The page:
BayCare Medical Group
With all of the news pointing to a second wave of the Novel Coronavirus, we wanted to get insight from the medical community. We spoke to two of BayCare’s physicians about their tips for patients and individuals throughout the Pasco community. Dr. Radhika Ranganathan, a pediatrician, and Dr. Steven Shechtman, an Internal Medicine physician both provided valuable insight.
Question #1—Second Wave
There seems to be an “out of sight, out of mind” mentality happening as we are now seeing more and more people not wearing face coverings at the grocery store and other public places. As physicians that deal with illness and infections daily, what do you feel needs to happen to prevent an uptick in local and national cases?
Dr. Ranganathan: It’s essential to maintain social distance, and absolutely to wear a mask to slow the progress. I expect that we will need to wear face masks for at least three months or more when in public places. The younger population are the ones currently that seem to be getting affected, so reminding them of the importance of these safety precautions is critical to prevent the spread and a significant second wave.
Dr. Shectman: Following up on Dr. Ranganathan’s recommendations, in order for a second wave to be prevented, people need to adhere to the basic principles. Ideally, each person should wear a face covering, stay six feet apart, maintain social distancing, and practice good hygiene.
If individuals have underlying medical conditions, they need to be especially careful when out in public or around friends and family that might be contagious. Many studies are purporting that asymptomatic people do not spread the virus as initially believed. If this is the case, that is excellent news, as it makes it easier to self-regulate and stay healthy.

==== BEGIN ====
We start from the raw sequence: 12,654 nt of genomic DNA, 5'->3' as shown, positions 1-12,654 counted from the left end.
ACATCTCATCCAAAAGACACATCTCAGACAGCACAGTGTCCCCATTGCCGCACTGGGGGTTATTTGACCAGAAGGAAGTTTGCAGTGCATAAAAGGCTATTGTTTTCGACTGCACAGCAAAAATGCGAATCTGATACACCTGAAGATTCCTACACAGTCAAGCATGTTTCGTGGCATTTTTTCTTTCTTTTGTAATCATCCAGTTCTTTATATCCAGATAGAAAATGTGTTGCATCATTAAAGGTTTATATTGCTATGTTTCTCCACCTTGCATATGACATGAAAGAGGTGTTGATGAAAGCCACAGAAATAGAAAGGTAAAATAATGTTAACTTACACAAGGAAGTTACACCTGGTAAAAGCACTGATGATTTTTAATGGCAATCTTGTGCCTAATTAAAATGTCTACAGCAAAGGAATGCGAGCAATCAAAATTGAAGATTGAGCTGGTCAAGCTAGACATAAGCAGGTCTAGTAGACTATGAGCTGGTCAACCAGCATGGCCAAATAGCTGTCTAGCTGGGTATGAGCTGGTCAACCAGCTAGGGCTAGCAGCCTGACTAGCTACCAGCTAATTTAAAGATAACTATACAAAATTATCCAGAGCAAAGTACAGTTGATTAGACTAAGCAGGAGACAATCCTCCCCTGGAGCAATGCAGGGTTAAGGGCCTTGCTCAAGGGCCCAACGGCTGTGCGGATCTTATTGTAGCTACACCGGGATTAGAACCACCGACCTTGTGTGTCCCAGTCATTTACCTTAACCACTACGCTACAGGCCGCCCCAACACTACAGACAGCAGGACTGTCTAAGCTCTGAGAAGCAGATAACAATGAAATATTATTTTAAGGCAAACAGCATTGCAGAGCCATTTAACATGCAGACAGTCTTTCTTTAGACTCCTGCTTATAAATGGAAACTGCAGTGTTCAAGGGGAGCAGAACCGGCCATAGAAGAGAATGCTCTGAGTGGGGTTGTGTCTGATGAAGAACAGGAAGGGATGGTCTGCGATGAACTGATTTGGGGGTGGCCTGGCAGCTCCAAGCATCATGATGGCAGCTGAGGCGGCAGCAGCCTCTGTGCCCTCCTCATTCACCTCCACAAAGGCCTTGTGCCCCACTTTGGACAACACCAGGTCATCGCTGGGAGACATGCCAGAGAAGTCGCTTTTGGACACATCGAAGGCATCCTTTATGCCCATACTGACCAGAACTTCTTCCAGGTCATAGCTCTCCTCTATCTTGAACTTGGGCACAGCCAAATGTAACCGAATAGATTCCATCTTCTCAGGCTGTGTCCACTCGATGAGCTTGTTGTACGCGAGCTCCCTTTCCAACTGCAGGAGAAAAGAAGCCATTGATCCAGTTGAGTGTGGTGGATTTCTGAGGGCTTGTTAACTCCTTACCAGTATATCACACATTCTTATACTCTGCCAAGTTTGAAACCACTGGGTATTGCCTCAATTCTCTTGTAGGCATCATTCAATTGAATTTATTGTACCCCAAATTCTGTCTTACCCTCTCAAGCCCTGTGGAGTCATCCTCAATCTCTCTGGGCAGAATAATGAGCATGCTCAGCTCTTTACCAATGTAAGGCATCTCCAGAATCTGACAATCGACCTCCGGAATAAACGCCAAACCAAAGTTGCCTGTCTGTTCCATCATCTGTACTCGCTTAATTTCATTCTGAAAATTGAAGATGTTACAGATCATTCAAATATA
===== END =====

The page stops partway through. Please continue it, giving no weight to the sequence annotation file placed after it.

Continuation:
Question #2—Back to School Concerns
Dr. Ranganathan, there is a certain level of concern for parents regarding their children heading back into the classroom, and other activities such as scouts and sports. What advice do you provide parents to keep their children safe?
Dr. Ranganathan: Minimizing socialization as much as you can is my advice to parents. We don’t know who is affected, so it’s important not to jump back into things yet.
In the classroom, spacing out children and limiting class size is going to be very important if children do go back to school in the fall. Practicing proper hygiene and wearing face coverings is also essential. Even in daycare or schools where children might seem to have a cold or be ill, it’s not optimal to get a note from the pediatrician saying they can attend anyway. Everyone must be extra cautious to avoid spreading the virus. If a child has a cold, their immune system is lower than if they are healthy.